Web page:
Don't forget to look over the rest of the interview:
Part 1 @ Terri
Part 2 @ T.W.
Part 3 @ *waves* here is where you are.
Part 4 @ Sandra
Part 5 @ Vicki
K.T. Bryski is a Candian author and podcaster. She made her podcasting and publishing debut with Hapax, an apocalyptic fantasy with Dragon Moon Press (2012). Select playwriting credits include scripts for Black Creek Pioneer Village (2011) and East o’ the Sun and West o’ the Moon: a Children’s Opera (Canadian Children’s Opera Company, 2014). She recently received her Hon. B.A. in History from the University of Toronto, and she is currently at work on her next novel. Visit her at www.ktbryski.com.
Author Contact Info
Blog - Facebook Page: The Group Page of K.T.Bryski’s Writing - Goodreads Page: K.T. Bryski, - Twitter: @ktbryski
Section 3: The Creative Process
BRoP: Where do you get your story ideas?
KT: From everywhere and anywhere. Music is particularly good at triggering emotions that spark stories. Random “what if” thoughts sometimes come to me while I’m washing dishes or riding my bike. History has also proven a rich source of ideas.
BRoP: How do you deal with writer’s block?
KT: When I get writer’s block, it’s usually my subconscious telling me that something in the story isn't working. So I break it down: what about this story turns me off, and why? It can take a long time to figure out what’s wrong, but when I do, it’s such a sense of relief! In the interim, I have to get away from the keyboard. Getting out of the house and getting my body moving is essential.
BRoP: How do you develop plots and characters?
KT: Both plots and characters usually start as a lightning flash: a single image or feeling that sticks in my mind. From there, it’s asking lots and lots of questions of myself. Every answer results in even more questions. As I play this back-and-forth game, details start to gel and accumulate. Do this long enough, and you’ve got a plot and/or character on your hands.
BRoP: Are you a “plotter” or a “pantser”?
KT: I consider myself a loose outliner. I can’t just dive into a story with no plan, but I don’t plot each scene to the minutest details either. It’s kind of like having a roadmap: I know my starting and my destination, several major landmarks along the way, and a rough idea of the route in between. That approach gives me the structure I need to feel comfortable, but also allows space for intuitive leaps and diversions.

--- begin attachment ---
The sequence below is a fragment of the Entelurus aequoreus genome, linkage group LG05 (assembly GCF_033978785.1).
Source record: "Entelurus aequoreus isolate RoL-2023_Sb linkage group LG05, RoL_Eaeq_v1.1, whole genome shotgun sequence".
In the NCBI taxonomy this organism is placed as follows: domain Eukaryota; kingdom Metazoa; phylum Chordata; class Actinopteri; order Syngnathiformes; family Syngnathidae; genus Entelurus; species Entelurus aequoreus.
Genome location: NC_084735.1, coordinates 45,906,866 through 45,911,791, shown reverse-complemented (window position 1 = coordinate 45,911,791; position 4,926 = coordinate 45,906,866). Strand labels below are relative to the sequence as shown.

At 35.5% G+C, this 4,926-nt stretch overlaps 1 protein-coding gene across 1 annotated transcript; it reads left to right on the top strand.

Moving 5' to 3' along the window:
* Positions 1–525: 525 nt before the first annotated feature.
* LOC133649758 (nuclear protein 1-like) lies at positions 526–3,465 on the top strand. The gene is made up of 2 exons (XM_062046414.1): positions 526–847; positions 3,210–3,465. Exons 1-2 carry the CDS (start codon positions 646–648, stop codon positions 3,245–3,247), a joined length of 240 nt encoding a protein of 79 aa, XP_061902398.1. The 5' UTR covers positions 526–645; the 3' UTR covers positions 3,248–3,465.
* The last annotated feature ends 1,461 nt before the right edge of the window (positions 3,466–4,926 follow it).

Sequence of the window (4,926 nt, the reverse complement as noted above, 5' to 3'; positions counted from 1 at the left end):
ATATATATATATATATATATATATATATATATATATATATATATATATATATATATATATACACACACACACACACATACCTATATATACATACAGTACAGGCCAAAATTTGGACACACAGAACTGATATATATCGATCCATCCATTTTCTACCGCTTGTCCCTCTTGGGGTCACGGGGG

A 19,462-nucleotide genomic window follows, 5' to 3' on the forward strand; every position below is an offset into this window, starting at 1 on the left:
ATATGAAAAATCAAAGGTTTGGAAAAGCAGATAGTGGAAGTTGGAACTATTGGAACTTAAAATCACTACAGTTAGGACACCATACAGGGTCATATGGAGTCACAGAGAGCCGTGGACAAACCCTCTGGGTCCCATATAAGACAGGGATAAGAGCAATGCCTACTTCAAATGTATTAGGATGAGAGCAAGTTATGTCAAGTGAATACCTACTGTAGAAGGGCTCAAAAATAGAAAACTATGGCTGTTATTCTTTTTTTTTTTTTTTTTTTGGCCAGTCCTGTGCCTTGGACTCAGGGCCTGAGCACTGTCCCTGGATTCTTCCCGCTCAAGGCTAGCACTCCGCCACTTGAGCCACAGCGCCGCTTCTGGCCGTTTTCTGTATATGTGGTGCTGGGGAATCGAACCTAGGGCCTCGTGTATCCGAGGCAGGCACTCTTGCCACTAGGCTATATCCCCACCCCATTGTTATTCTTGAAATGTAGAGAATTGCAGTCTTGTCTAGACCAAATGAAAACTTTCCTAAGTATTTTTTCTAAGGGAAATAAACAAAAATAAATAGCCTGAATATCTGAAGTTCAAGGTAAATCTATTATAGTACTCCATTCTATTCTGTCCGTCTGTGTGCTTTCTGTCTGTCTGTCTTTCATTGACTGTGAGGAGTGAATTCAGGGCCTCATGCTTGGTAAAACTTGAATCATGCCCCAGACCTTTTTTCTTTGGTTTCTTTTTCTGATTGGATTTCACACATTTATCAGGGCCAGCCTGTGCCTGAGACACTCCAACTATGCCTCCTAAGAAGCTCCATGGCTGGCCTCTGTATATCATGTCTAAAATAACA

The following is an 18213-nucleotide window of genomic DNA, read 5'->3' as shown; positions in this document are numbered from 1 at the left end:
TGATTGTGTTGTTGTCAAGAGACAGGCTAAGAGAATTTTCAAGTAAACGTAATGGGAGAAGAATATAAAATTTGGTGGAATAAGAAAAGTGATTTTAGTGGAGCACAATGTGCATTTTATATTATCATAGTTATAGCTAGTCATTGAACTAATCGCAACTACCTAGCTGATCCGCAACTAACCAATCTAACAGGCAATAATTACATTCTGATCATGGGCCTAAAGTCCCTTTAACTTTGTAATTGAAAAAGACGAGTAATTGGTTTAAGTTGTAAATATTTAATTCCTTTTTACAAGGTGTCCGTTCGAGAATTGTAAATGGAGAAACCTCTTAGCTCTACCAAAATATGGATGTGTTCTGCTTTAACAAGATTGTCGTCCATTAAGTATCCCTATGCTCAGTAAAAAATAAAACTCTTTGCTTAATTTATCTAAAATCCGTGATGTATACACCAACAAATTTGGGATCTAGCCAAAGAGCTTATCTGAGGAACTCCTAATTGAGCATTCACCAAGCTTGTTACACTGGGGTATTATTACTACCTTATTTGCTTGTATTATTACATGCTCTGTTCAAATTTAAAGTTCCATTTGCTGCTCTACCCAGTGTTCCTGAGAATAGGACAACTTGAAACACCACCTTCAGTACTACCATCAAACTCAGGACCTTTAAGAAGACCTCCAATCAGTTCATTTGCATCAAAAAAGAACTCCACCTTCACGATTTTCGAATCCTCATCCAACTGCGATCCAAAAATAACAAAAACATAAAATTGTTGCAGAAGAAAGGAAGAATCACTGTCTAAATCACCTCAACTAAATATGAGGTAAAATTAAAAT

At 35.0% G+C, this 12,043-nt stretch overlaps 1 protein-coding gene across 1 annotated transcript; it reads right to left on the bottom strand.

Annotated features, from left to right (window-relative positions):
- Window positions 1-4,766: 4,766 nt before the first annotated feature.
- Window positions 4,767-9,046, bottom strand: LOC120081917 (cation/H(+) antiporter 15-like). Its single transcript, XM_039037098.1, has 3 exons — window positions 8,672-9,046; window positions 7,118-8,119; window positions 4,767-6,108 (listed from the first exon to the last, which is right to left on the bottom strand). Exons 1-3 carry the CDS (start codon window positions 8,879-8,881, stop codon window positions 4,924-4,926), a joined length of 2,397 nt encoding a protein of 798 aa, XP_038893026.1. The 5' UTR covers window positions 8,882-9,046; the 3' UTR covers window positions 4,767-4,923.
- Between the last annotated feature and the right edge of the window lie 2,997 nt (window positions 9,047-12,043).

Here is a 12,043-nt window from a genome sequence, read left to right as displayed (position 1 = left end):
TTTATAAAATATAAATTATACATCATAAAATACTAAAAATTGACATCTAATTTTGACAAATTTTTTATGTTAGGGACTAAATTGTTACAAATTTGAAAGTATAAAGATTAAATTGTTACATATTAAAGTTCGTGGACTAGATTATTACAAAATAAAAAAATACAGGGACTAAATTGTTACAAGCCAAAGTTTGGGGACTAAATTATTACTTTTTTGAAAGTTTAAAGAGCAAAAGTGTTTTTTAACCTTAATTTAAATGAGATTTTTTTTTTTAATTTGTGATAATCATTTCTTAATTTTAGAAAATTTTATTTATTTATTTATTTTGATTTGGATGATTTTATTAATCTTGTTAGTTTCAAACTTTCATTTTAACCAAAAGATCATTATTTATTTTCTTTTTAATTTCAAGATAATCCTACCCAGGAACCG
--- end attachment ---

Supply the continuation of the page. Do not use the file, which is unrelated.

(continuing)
BRoP: Do you use critique partners or beta readers? Why or why not?
KT: I use beta readers. I love my beta readers. They spot things that I won’t, because they’re engaging with the story as readers, whereas I’ll always be partly in the mindset of “author.”Some of my beta readers are brilliant at analyzing character; others, picking sentences apart. Their strengths are all different than mine. If they’re kind enough to lend me their time, I’m happy to learn from them!
The Apocalypse has come, and in seven days the world will be no more.
Only the Hapax, the Word which began the universe, can recreate the world and avert the Apocalypse, but that Word has been lost. Brother Gaelin finds his faith crumbling as he is forced to shelter two fugitives from the Magistatiem, the college of magi which has been divorced from the Ecclesiat monks for centuries.
As time slips away, the monks and magi must do more than just heal the ancient rift that divides them—they must trust in the very Being who drove them apart.
Hapax is available in print, e-book, and podcast forms.
The Blog Ring of Power (BRoP) is a consortium of five speculative fiction writers who have banded together to bring you highlights from the current speculative fiction market--news, reviews, and interviews with speculative fiction authors--with an emphasis on small-press and self-published authors. So grab a cup of coffee, pull up a chair, and relax. Have we got a story for you...